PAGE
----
Maine is a leader in making sure tax incentive programs live up to their intended purpose, according to a report issued Wednesday.

The report, from the nonpartisan Pew Charitable Trusts, praises Maine’s Office of Program Evaluation and Government Accountability and the Legislature for establishing a system in 2015 to evaluate the effectiveness of tax incentive programs in the state.

It cites as an example the recent OPEGA report on the New Markets Capital Investment Program that followed a Portland Press Herald investigation into investors’ abuse of the program. More OPEGA reports are scheduled to be released in the coming months, starting with an evaluation of the Pine Tree Development Zone incentive program, scheduled for late June or early July.

The Pew report, which examines the status of tax incentive review programs in each of the 50 states, describes Maine as one of the leaders “because it has a well-designed plan to regularly evaluate tax incentives, experience in producing quality evaluations that rigorously measure economic impact, and a process for informing policy choices.”

Maine is one of 10 states that were given the “leading” designation, said Josh Goodman, research officer at Pew. To achieve leading status, a state must have a program in place that regularly evaluates its tax incentive programs, measures the impact of tax incentives and uses the evaluations to inform policy decisions.

“It’s vital for policymakers to know where incentives are working and where they need to be improved,” Goodman said during a media webinar Wednesday. “Tax incentives often have not been part of the conversation. Thankfully, that’s changing.”

Pew does not take a position on whether tax incentives are good or bad as a means to spur economic development. Incentives, which include tax credits, exemptions and reductions, are viewed by some as necessary to compete for business with neighboring states, while others see them as government interference in the free market at taxpayers’ expense.

In Maine, there are more than 200 different state and federal tax incentive programs at play, including New Markets, Employment Tax Increment Financing, Business Equipment Tax Exemption/Reimbursement, Maine Capital Investment Credit, Historic Preservation Tax Incentive and Pine Tree Development Zone.

Thanks to Maine’s 2015 law lauded by Pew, OPEGA is now responsible for evaluating each of the programs on a regular basis to gauge whether it is meeting its intended goals. That’s a pretty tall order, said OPEGA Director Beth Ashcroft.

One reason is the amount of labor required to research the impact of each program, she said. Another is the fact that some incentive programs lack clearly stated goals and objectives.

The latter issue came up during OPEGA’s first evaluation, focused on the New Markets program, which it released in March.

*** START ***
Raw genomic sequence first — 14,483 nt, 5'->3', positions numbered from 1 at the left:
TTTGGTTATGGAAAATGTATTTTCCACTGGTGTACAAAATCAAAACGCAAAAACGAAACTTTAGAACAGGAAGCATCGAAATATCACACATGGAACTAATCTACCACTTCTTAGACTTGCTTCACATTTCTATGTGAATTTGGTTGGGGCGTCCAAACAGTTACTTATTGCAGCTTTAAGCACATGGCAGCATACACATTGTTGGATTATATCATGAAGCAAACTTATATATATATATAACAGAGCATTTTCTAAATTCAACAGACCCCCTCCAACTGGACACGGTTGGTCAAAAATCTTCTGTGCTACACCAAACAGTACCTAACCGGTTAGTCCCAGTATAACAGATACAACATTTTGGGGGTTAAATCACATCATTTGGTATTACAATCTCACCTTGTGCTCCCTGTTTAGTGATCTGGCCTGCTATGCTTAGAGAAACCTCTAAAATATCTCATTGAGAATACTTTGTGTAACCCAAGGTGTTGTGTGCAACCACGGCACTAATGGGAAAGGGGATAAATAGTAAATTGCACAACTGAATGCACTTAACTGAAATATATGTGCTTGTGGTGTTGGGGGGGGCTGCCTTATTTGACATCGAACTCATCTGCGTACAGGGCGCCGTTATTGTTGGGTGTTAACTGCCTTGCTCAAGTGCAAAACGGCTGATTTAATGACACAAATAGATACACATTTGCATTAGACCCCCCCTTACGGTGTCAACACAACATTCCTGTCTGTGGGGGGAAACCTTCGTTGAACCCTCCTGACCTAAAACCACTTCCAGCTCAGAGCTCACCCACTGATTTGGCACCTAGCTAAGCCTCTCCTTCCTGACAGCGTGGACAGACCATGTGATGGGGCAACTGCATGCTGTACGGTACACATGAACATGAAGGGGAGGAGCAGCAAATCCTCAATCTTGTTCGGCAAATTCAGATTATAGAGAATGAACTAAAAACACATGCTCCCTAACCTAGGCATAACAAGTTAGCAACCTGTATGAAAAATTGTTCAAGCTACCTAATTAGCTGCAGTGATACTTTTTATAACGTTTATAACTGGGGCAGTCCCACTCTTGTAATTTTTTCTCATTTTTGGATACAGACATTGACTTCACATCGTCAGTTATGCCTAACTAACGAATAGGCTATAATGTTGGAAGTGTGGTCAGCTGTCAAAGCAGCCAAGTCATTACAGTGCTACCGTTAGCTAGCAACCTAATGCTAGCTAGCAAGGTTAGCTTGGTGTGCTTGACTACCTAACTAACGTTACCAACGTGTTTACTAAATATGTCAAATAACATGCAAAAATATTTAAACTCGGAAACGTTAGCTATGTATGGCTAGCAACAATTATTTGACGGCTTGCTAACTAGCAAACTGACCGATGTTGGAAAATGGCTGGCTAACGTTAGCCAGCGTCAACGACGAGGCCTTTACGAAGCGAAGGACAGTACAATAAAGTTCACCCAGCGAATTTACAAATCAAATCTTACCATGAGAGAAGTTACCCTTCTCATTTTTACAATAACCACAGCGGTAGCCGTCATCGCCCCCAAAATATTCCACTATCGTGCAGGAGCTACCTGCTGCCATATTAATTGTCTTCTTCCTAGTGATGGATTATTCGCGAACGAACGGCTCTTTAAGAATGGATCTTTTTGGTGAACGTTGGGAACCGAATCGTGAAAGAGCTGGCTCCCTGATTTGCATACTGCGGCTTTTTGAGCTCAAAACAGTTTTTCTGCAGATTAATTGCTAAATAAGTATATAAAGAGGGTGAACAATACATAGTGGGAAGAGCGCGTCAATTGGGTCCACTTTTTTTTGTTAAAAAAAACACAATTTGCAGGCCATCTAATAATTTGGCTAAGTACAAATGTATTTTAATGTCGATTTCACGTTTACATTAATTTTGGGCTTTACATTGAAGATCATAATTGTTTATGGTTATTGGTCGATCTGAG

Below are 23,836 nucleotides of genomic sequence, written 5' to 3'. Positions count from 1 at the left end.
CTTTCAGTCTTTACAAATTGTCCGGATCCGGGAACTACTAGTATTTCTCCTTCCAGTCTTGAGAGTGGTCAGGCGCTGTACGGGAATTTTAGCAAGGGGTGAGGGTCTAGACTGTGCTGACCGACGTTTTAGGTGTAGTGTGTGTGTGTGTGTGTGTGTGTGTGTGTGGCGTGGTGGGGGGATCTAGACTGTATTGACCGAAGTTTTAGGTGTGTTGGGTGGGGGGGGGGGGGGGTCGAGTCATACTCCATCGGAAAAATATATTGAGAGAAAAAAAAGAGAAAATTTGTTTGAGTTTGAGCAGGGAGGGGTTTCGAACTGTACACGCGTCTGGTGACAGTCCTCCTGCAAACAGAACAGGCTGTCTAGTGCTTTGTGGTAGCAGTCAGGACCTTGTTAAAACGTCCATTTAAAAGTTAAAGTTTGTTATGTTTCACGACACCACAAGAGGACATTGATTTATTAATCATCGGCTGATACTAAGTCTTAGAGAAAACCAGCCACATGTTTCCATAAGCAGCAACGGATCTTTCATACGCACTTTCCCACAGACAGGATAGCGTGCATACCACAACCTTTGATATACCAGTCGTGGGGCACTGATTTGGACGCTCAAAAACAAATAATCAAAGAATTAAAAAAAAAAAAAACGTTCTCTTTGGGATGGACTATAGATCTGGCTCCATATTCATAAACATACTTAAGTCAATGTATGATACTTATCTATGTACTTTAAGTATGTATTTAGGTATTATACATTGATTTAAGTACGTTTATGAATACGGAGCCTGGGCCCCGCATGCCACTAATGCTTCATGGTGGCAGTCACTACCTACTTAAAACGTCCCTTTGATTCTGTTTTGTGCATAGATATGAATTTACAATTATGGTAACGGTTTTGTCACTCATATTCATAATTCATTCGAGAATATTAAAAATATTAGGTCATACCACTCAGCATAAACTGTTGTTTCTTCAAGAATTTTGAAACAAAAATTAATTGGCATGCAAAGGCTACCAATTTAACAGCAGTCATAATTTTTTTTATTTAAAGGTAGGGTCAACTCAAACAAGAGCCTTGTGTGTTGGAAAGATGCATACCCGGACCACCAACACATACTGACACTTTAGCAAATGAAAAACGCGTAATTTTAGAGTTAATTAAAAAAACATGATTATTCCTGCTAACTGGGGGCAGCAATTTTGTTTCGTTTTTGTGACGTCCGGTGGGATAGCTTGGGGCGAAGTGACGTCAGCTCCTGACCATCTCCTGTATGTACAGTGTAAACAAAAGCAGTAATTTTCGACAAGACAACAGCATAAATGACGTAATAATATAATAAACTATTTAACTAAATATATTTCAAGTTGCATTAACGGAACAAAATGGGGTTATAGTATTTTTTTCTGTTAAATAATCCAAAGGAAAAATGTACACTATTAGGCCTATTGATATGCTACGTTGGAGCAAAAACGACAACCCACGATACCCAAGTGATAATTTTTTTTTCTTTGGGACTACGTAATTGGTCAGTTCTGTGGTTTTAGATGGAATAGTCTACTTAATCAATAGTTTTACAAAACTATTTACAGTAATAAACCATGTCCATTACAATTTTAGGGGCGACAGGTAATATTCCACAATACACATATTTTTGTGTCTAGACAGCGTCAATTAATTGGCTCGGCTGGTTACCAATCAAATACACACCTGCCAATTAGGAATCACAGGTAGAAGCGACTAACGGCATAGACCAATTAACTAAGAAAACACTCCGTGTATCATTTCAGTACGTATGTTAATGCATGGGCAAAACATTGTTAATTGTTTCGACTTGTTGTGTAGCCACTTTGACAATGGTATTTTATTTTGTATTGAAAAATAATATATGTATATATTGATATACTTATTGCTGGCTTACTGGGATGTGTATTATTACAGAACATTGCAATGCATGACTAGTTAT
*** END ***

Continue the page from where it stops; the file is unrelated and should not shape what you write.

The program was the focus of a 2015 Press Herald investigation, “Payday at the Mill,” that revealed potential abuses, especially in the conveyance of a $40 million investment to Portsmouth, New Hampshire-based Cate Street Capital to support the revitalization of the former Great Northern Paper mill in East Millinocket. Fourteen months after the tax credits were approved, none of the upgrades intended to modernize the mill were made and it closed, displacing hundreds of workers. Yet Maine taxpayers were on the hook for $16 million in tax credit payments. In the months after the investigation, the Finance Authority of Maine, which oversees the New Markets program, initiated changes to prevent certain abuses of the program.

The government watchdog agency said in its report that while the tax credits program has created or retained hundreds of permanent jobs in Maine, it lacks standards to gauge its cost effectiveness. Still, Ashcroft said OPEGA was able to provide some sense of the program’s benefit to the state.

“We were able to get enough information together to estimate the impact that this program has had,” she said.

OPEGA credited the New Markets program with creating or retaining 764 permanent jobs that still existed as of 2016, as well as 781 temporary jobs and 1,034 indirect jobs throughout the supply chain. But while businesses spent $3.39 for every $1 of tax credit, that ratio shrank to $1.19 for every $1 in tax credit when looking at money that was spent within Maine because the program doesn’t require investors to keep the money in-state, OPEGA’s report said.

Ashcroft said OPEGA’s overall goal is to evaluate each of the 30 to 40 biggest incentive programs once every six years, but she said that schedule might prove difficult to maintain. Smaller programs will receive more cursory reviews.

At the very least, OPEGA intends to evaluate each of the major incentive programs on a regular basis in order to give policymakers a better idea of how well each program is working. Pew praised Maine for that effort in its report.

“I feel very good about that,” Ashcroft said.

J. Craig Anderson can be contacted at 791-6390 or at:

[email protected]

Twitter: jcraiganderson

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